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TOPIC:

2D animation's last days at Disney

13
ErikkirePerson was signed in when posted
08-29-2003
09:33 PM ET (US)
Is Walt going to be re-animated too?
12
Eli the BeardedPerson was signed in when posted
08-29-2003
03:09 PM ET (US)
I've not seen this, but I've read a couple of good reviews:

Kirikou and the Sorceress (Kirikou et la sorcière)
http://www.imdb.com/title/tt0181627/

Read the Economist's review here:
http://www.economist.com/books/displayStory.cfm?story_id=2003455

(Movie reviews are very rare in that publication. They must
really like it.)
11
Young FreudPerson was signed in when posted
08-29-2003
03:41 AM ET (US)
How is it that the Japanese can produce massive volumes of "Best of Breed" television in every genre which just happens to be animated?

I'm not so sure about that. I really think that big filter called the Pacific Ocean keeps much of the anime crap from coming over and allows us to get the top of Sturgeon's ratio, with some exceptions such as most of US Mangle Corps' backcatalogue. There's a lot of stuff there that's just seems repetative and formualic as here, but is totally unique to us Americans. I'd suggest hunting down Even A Monkey Can Draw Manga, which heavily deals with the formulas in various genres, and much of it applies to animated work.

"Patlabor 2" alone is a better film than any live action film I've seen this year.

Yeah, no kidding. It's a story so good that Hollywood remade it into The Siege, even without knowledge of it. It was one of those movies I ended up watching continously after September 11th, because it was relevant to the time.
Edited 08-29-2003 03:42 AM
10
PeganthyrusPerson was signed in when posted
08-28-2003
03:30 PM ET (US)
A real "Boot Camp" for Disney should consist of locking the VPs into an extended Anime festival until they "get it".

Sorry, Steve, they'd probably just decide that 3-drawing cycles doped randomly and shot on fives is THE KEY TO SUCCESS.

Executives seem to refuse to see anything beyond the superficial.
9
Stephen A. KupiecPerson was signed in when posted
08-28-2003
03:03 PM ET (US)
The real pity, is that for the past 3 months (since the end of Buffy) 90% of my entertainment (Everything but Queer Eye for the Straight Guy) has been animated. Or rather, Anime. How is it that the Japanese can produce massive volumes of "Best of Breed" television in every genre which just happens to be animated? "Patlabor 2" alone is a better film than any live action film I've seen this year. My local Suncoast and Best Buy stores have huge selections of all types of anime. How can Disney (much less the rest of the US industry) miss out on this (other than distributing some Miyazaki).

This really points to the two great weaknesses of recent (non-Pixar) Disney work: They are terrified of presenting anything that works at multiple levels for children and adults as Aladdin did. Second, they have an abysmal regard for the intelligence of the audience, particularly for animated fare. This results in remarkably dumbed down stories, and hopelessly upbeat content. The great Disney films incorporated carefully metered doses of humor and fear .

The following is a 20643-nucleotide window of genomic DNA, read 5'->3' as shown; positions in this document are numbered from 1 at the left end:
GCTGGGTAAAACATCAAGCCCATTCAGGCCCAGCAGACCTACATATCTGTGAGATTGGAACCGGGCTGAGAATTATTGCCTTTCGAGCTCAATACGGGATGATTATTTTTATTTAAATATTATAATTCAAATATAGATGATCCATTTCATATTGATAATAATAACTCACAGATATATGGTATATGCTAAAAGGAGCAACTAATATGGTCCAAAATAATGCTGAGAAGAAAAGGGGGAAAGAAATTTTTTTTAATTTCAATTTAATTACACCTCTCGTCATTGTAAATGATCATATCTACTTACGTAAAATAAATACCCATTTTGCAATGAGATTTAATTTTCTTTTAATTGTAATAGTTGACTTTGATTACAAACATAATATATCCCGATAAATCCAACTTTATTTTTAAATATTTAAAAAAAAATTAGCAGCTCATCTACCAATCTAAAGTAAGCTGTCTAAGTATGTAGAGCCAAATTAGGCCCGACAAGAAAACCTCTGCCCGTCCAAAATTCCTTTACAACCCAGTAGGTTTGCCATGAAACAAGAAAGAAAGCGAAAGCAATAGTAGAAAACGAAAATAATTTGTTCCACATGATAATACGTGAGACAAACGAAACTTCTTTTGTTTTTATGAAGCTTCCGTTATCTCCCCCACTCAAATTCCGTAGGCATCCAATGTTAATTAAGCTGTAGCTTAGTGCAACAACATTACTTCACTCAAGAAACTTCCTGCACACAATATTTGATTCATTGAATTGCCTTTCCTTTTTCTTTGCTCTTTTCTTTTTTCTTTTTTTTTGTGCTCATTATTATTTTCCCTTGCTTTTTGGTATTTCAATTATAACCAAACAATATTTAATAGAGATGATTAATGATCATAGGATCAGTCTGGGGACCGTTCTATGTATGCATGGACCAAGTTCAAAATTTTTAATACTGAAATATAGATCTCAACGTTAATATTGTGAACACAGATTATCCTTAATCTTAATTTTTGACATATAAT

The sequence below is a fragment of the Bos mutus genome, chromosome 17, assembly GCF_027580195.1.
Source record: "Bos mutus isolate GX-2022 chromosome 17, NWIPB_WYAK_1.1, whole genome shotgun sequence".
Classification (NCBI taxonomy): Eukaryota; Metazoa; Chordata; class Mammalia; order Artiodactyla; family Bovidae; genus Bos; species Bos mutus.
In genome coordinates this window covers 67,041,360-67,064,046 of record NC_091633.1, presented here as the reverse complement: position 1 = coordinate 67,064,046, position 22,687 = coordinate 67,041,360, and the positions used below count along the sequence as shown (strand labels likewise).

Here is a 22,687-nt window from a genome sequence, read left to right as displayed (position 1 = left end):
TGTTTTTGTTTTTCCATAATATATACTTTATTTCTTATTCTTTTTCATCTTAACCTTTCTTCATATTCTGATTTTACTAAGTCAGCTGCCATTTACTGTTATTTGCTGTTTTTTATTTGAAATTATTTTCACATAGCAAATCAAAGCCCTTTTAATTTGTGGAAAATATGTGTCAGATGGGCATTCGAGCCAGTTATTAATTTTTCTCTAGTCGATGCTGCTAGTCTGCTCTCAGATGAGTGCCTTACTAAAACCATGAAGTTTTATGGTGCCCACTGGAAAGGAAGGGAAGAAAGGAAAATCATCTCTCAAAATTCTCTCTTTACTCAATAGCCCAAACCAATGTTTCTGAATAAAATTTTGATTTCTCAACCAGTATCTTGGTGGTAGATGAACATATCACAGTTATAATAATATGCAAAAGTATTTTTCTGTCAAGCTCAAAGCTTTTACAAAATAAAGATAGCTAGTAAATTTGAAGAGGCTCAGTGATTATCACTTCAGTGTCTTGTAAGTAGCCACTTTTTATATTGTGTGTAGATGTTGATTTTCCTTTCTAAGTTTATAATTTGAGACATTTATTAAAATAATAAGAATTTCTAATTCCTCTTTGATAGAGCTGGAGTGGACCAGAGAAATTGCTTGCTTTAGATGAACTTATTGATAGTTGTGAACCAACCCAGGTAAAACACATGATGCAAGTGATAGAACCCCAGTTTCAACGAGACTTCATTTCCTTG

The issue for me isn't a decision between 2-D/3-D/CGI/Pencil/Computer techniques, it's comfort with the medium. For example, Cosmic Stellvia combines excellent 2D and 3D in a largely seamless manner, it is ideally suited for children, but contains plenty of humor and adventure that adults will enjoy. Comparing this to "Treasure Planet", a stupedously wrongheaded adaptation of Stevenson, which was further focus grouped into utter incoherence.

A real "Boot Camp" for Disney should consist of locking the VPs into an extended Anime festival until they "get it".
8
cavalierfhPerson was signed in when posted
08-28-2003
11:15 AM ET (US)
I realize there needs to be gritty, hard edged realism for Disney enthusiasts to show an other side to all the happy, perky reviews.

All the same, I can't help but read through Koenig's reports and think of him as nothing more than a troll. None of his articles ever have anything positive to say, and it seems his schtick is to be the "oooh Evil Corporate Disney" guy on MousePlanet.

Again, I KNOW that there needs to be somebody grouchy trying to balance out all the gushy reviews with proper "Hey, Disney exec's, we're watching you." I just think that the dial is turned a little TOO much towards negative and it makes me disbelieve anything he's writing as I think he's doing it just to inspire FUD.

Painting Eisner as a man who knows nothing of story and wants everything 3-D is particularly trollish, as those who know Eisner remember he was in charge of Paramount for several years and a producer before that. For 20 years he's known the story's the thing, you're telling me now he doesn't do that? I don't love Eisner, but geez, check your facts before you believe some of this.
Edited 08-28-2003 11:15 AM
7